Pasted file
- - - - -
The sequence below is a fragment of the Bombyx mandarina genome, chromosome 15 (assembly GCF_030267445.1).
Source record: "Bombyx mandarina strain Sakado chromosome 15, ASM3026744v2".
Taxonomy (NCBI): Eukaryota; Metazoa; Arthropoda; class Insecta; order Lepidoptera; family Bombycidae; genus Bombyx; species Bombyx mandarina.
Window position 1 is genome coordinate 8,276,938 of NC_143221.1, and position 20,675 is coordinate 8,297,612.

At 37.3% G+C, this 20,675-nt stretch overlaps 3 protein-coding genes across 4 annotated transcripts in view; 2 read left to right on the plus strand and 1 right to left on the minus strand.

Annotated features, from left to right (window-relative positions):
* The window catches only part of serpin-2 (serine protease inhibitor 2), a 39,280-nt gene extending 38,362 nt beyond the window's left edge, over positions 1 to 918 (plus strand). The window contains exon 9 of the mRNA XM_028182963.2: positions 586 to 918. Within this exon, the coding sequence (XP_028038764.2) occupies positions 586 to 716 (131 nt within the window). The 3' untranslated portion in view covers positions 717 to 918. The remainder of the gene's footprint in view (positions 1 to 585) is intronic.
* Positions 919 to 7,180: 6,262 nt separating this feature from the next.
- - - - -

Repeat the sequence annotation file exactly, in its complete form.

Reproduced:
The sequence below is a fragment of the Bombyx mandarina genome, chromosome 15 (assembly GCF_030267445.1).
Source record: "Bombyx mandarina strain Sakado chromosome 15, ASM3026744v2".
Taxonomy (NCBI): Eukaryota; Metazoa; Arthropoda; class Insecta; order Lepidoptera; family Bombycidae; genus Bombyx; species Bombyx mandarina.
Window position 1 is genome coordinate 8,276,938 of NC_143221.1, and position 20,675 is coordinate 8,297,612.

At 37.3% G+C, this 20,675-nt stretch overlaps 3 protein-coding genes across 4 annotated transcripts in view; 2 read left to right on the plus strand and 1 right to left on the minus strand.

Annotated features, from left to right (window-relative positions):
* The window catches only part of serpin-2 (serine protease inhibitor 2), a 39,280-nt gene extending 38,362 nt beyond the window's left edge, over positions 1 to 918 (plus strand). The window contains exon 9 of the mRNA XM_028182963.2: positions 586 to 918. Within this exon, the coding sequence (XP_028038764.2) occupies positions 586 to 716 (131 nt within the window). The 3' untranslated portion in view covers positions 717 to 918. The remainder of the gene's footprint in view (positions 1 to 585) is intronic.
* Positions 919 to 7,180: 6,262 nt separating this feature from the next.